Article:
A couple of days ago this was posted on our bulletin board:
“Greetings Earth-builder Aficionados,
You’ll be glad to hear that I have invented patent-pending technology to make prefab earth walls, which I sincerely believe will revolutionize our built environment from production to construction to operation. As I’m sure you all know, earth is the most eco-friendly building material, but earth building is very labor-intensive and thus, quite expensive in the Western World. But not for long, because my prefab earth walls are made by a machine; I significantly lower the production cost and because these walls are cured, lime-washed and/or waterproof, you can quickly and efficiently construct a building. In fact a small one-story house could be built in a couple of days. And guess what? I just did it. Check out my website: http://www.ecoearthwalz.com to learn more about my prefab earth walls and the world’s first prefab earth shack. We are still prettying up the dirt shack and we are currently installing a dirt floor. See our blogs for further details. Last but not least, these prefab earth structures will also save big bucks on operating costs, as earth walls passively regulate temperature and humidity and they are mold-free. BTW, I purposefully made my technology to be low-energy and hope to power the entire operation with solar PV power. I don’t think you can make a more eco-friendly product than this. I am looking to bring this product to market and expand operations. Please let me know if you have any interest. My email: infoATecoearthwalz.com”
According the the website, “Ecoearthwalz prefab earth walls are made from natural dirt/earth (sub-soil) and mixed with a little water. That’s it! The mixed dirt/earth is fed into our newly invented automated technology to produce earth walls of almost any size and shape of up to 2 feet thick, 6.7 feet long and 10 feet high. Once suitable foundation and stem walls are in place at site, Ecoearthwalz prefab earth walls are delivered to site and installed.” Furthermore, they say that, “Earth walls have excellent thermal mass which help to passively regulate internal temperature and humidity reducing use of mechanical heating and cooling – lowering utility bills!”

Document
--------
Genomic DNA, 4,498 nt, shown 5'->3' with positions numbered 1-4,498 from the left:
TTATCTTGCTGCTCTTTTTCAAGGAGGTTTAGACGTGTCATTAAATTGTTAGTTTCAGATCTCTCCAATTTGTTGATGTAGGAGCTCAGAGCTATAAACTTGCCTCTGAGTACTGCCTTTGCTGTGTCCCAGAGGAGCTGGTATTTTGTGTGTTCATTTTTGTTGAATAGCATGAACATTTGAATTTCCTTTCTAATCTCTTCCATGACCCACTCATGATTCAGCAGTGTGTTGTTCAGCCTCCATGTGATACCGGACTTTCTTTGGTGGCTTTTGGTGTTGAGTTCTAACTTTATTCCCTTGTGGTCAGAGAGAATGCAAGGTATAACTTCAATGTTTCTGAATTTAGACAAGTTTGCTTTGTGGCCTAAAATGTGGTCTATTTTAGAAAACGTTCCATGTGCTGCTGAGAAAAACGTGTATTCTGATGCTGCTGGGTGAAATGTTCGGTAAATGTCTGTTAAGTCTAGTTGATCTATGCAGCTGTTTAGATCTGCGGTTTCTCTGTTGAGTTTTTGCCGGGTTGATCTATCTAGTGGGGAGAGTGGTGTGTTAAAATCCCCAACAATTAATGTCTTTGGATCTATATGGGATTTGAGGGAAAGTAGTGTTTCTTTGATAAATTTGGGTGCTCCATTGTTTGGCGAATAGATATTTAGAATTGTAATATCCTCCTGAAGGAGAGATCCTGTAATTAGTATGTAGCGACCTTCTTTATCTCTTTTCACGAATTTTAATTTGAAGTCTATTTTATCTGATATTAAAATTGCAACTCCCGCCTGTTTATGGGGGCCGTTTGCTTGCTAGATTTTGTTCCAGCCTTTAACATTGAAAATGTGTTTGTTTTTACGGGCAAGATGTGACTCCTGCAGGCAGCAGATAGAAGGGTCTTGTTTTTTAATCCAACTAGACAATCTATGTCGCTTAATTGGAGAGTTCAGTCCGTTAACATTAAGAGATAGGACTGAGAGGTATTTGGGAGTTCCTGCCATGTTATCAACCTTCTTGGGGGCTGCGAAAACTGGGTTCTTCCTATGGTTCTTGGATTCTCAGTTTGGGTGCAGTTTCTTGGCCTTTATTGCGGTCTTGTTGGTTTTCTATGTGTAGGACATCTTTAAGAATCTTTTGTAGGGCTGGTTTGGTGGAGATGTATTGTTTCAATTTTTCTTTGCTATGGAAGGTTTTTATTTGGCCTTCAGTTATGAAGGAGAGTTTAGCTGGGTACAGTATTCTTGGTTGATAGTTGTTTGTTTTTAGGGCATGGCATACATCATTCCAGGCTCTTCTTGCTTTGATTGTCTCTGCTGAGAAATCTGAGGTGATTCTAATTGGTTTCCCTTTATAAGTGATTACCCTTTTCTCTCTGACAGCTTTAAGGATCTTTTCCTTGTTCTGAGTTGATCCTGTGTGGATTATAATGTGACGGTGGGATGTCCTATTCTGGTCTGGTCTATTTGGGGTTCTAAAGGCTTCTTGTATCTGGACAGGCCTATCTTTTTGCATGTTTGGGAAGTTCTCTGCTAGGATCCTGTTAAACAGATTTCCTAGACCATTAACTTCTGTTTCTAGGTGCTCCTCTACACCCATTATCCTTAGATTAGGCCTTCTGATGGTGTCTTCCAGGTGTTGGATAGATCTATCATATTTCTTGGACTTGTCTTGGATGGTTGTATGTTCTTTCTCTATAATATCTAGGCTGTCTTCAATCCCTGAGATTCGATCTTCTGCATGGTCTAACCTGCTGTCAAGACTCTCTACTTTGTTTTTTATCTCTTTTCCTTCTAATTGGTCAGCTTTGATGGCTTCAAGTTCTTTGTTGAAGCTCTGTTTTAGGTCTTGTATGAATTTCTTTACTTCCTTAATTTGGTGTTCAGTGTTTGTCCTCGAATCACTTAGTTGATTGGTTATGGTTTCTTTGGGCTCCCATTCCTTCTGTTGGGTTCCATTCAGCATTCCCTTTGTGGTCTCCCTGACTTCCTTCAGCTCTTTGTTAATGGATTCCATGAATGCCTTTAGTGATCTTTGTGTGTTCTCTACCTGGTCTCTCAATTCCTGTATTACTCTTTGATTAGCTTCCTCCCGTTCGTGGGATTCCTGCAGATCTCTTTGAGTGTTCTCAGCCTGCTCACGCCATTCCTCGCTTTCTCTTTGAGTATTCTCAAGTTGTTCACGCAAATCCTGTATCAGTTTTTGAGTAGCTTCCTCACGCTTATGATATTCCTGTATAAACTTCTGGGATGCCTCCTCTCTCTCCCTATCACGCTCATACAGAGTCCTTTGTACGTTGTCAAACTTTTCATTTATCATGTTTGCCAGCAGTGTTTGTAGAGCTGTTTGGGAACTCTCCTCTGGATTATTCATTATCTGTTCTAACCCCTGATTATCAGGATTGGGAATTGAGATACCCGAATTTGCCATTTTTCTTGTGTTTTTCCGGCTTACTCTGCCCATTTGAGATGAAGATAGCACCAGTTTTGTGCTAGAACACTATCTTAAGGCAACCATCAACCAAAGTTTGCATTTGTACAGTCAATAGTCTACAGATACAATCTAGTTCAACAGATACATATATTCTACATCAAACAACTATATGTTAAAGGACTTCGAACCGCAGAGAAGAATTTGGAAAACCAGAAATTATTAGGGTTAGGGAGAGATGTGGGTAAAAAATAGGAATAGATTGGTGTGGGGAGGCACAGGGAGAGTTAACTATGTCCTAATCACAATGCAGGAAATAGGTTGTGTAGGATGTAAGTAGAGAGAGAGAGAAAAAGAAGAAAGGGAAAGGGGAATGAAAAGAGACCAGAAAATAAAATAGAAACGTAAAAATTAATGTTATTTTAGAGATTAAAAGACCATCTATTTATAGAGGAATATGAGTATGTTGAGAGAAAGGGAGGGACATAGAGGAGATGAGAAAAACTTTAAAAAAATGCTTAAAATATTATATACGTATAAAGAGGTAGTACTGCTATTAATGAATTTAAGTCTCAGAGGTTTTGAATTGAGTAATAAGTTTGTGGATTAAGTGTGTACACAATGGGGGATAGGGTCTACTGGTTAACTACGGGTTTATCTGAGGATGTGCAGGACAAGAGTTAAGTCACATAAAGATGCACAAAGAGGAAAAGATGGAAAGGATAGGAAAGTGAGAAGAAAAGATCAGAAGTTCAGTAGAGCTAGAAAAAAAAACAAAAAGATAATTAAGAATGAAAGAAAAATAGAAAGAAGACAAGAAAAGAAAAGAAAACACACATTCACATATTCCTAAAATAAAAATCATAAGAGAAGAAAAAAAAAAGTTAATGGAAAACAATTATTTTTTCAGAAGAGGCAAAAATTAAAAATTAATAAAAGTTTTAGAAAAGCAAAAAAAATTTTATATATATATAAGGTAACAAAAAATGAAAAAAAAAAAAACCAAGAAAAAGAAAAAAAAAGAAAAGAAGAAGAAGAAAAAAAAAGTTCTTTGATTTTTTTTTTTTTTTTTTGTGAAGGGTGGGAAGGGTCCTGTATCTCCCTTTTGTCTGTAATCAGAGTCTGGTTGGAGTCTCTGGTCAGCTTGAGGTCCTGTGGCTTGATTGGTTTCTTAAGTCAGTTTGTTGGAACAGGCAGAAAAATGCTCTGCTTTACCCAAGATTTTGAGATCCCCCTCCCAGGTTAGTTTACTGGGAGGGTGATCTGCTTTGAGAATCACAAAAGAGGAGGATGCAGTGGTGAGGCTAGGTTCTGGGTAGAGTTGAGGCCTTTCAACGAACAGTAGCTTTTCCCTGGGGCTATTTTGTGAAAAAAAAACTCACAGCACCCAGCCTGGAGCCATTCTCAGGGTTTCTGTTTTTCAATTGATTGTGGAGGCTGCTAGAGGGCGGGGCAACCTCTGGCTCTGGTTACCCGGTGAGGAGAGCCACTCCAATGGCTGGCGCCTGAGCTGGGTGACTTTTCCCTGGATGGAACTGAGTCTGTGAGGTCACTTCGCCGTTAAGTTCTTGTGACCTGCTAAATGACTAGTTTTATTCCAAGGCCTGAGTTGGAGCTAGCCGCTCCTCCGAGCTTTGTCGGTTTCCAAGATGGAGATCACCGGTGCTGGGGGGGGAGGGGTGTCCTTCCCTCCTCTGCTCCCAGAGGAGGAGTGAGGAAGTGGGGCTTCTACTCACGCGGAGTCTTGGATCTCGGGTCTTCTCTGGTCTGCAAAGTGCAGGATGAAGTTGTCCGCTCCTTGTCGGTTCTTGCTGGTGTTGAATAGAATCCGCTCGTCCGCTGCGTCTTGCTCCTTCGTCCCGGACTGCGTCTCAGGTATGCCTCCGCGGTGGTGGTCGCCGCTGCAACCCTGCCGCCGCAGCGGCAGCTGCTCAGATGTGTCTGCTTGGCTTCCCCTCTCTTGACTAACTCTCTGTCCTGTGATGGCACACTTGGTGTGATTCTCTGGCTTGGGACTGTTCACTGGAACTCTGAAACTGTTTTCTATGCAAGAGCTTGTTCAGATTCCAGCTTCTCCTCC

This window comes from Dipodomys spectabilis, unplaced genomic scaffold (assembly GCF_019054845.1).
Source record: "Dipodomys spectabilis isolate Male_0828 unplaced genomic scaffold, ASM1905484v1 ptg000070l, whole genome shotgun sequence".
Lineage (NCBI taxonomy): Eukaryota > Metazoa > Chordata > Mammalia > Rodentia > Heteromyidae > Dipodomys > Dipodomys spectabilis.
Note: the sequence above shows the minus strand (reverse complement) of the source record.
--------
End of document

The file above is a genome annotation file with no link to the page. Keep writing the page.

My reaction to this is not entirely positive. I applaud the use of natural soil for building structures, as can be done with rammed earth, cob, adobe, and earthbags. But unlike these simple methods, this concept requires significant machinery that is located somewhere other than the building site. Then, these massively heavy and fragile walls must be somehow trucked to the building site, unloaded and assembled using more heavy equipment. This can only be considered ecological if the manufacturing plant is very close to where the building will be placed. Otherwise the embodied energy would be significantly more than if the walls were created at the site.
I also question whether such large compressed earth walls without any stabilizer in the mix or internal reinforcement can be sufficiently robust to withstand the transport and assembly process.